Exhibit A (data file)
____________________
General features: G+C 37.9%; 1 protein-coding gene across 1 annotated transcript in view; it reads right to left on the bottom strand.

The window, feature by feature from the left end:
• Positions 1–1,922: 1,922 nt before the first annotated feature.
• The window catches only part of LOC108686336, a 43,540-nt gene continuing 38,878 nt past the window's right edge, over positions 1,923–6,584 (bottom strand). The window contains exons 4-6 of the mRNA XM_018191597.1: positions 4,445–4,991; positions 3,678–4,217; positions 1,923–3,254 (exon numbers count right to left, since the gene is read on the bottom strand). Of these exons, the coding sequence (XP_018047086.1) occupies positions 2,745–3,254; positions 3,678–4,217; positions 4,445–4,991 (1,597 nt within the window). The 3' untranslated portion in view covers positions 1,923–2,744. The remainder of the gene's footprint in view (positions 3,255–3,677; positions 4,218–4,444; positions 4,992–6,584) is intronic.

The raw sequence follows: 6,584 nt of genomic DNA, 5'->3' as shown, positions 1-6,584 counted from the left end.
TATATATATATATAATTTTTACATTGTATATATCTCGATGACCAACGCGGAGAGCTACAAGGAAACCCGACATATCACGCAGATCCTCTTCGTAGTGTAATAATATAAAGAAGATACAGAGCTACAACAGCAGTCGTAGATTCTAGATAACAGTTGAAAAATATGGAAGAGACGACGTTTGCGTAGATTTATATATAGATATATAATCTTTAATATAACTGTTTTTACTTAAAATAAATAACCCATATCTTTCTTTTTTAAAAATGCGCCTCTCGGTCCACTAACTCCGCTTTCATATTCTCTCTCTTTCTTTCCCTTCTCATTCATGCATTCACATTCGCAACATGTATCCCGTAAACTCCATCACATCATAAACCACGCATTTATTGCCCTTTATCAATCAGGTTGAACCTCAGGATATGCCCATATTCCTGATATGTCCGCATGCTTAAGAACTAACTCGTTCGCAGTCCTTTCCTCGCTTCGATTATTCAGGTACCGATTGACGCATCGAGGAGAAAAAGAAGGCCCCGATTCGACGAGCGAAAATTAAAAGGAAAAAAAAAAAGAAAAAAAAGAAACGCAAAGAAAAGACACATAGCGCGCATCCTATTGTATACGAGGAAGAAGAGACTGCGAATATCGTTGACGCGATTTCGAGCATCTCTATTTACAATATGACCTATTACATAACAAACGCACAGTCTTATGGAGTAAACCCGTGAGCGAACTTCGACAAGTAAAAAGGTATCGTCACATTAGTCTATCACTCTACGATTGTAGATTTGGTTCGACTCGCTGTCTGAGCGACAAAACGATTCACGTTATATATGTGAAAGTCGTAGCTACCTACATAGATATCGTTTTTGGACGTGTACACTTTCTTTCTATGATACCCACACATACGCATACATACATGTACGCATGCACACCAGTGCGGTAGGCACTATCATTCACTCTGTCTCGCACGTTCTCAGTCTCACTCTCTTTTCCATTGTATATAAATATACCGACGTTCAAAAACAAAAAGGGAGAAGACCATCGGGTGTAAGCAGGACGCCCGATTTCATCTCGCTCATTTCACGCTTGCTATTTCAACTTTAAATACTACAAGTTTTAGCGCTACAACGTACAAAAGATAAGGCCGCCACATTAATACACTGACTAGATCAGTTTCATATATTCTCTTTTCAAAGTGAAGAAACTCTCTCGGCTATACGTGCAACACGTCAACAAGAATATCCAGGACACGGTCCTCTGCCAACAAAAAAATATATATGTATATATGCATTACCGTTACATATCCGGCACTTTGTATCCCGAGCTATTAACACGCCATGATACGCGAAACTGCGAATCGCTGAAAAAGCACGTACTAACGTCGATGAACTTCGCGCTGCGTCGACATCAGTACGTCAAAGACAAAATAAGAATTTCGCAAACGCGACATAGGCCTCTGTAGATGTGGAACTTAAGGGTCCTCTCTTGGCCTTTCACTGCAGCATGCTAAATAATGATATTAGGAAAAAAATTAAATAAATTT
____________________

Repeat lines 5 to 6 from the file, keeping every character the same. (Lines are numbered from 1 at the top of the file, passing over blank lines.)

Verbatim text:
The raw sequence follows: 6,584 nt of genomic DNA, 5'->3' as shown, positions 1-6,584 counted from the left end.
TATATATATATATAATTTTTACATTGTATATATCTCGATGACCAACGCGGAGAGCTACAAGGAAACCCGACATATCACGCAGATCCTCTTCGTAGTGTAATAATATAAAGAAGATACAGAGCTACAACAGCAGTCGTAGATTCTAGATAACAGTTGAAAAATATGGAAGAGACGACGTTTGCGTAGATTTATATATAGATATATAATCTTTAATATAACTGTTTTTACTTAAAATAAATAACCCATATCTTTCTTTTTTAAAAATGCGCCTCTCGGTCCACTAACTCCGCTTTCATATTCTCTCTCTTTCTTTCCCTTCTCATTCATGCATTCACATTCGCAACATGTATCCCGTAAACTCCATCACATCATAAACCACGCATTTATTGCCCTTTATCAATCAGGTTGAACCTCAGGATATGCCCATATTCCTGATATGTCCGCATGCTTAAGAACTAACTCGTTCGCAGTCCTTTCCTCGCTTCGATTATTCAGGTACCGATTGACGCATCGAGGAGAAAAAGAAGGCCCCGATTCGACGAGCGAAAATTAAAAGGAAAAAAAAAAAGAAAAAAAAGAAACGCAAAGAAAAGACACATAGCGCGCATCCTATTGTATACGAGGAAGAAGAGACTGCGAATATCGTTGACGCGATTTCGAGCATCTCTATTTACAATATGACCTATTACATAACAAACGCACAGTCTTATGGAGTAAACCCGTGAGCGAACTTCGACAAGTAAAAAGGTATCGTCACATTAGTCTATCACTCTACGATTGTAGATTTGGTTCGACTCGCTGTCTGAGCGACAAAACGATTCACGTTATATATGTGAAAGTCGTAGCTACCTACATAGATATCGTTTTTGGACGTGTACACTTTCTTTCTATGATACCCACACATACGCATACATACATGTACGCATGCACACCAGTGCGGTAGGCACTATCATTCACTCTGTCTCGCACGTTCTCAGTCTCACTCTCTTTTCCATTGTATATAAATATACCGACGTTCAAAAACAAAAAGGGAGAAGACCATCGGGTGTAAGCAGGACGCCCGATTTCATCTCGCTCATTTCACGCTTGCTATTTCAACTTTAAATACTACAAGTTTTAGCGCTACAACGTACAAAAGATAAGGCCGCCACATTAATACACTGACTAGATCAGTTTCATATATTCTCTTTTCAAAGTGAAGAAACTCTCTCGGCTATACGTGCAACACGTCAACAAGAATATCCAGGACACGGTCCTCTGCCAACAAAAAAATATATATGTATATATGCATTACCGTTACATATCCGGCACTTTGTATCCCGAGCTATTAACACGCCATGATACGCGAAACTGCGAATCGCTGAAAAAGCACGTACTAACGTCGATGAACTTCGCGCTGCGTCGACATCAGTACGTCAAAGACAAAATAAGAATTTCGCAAACGCGACATAGGCCTCTGTAGATGTGGAACTTAAGGGTCCTCTCTTGGCCTTTCACTGCAGCATGCTAAATAATGATATTAGGAAAAAAATTAAATAAATTT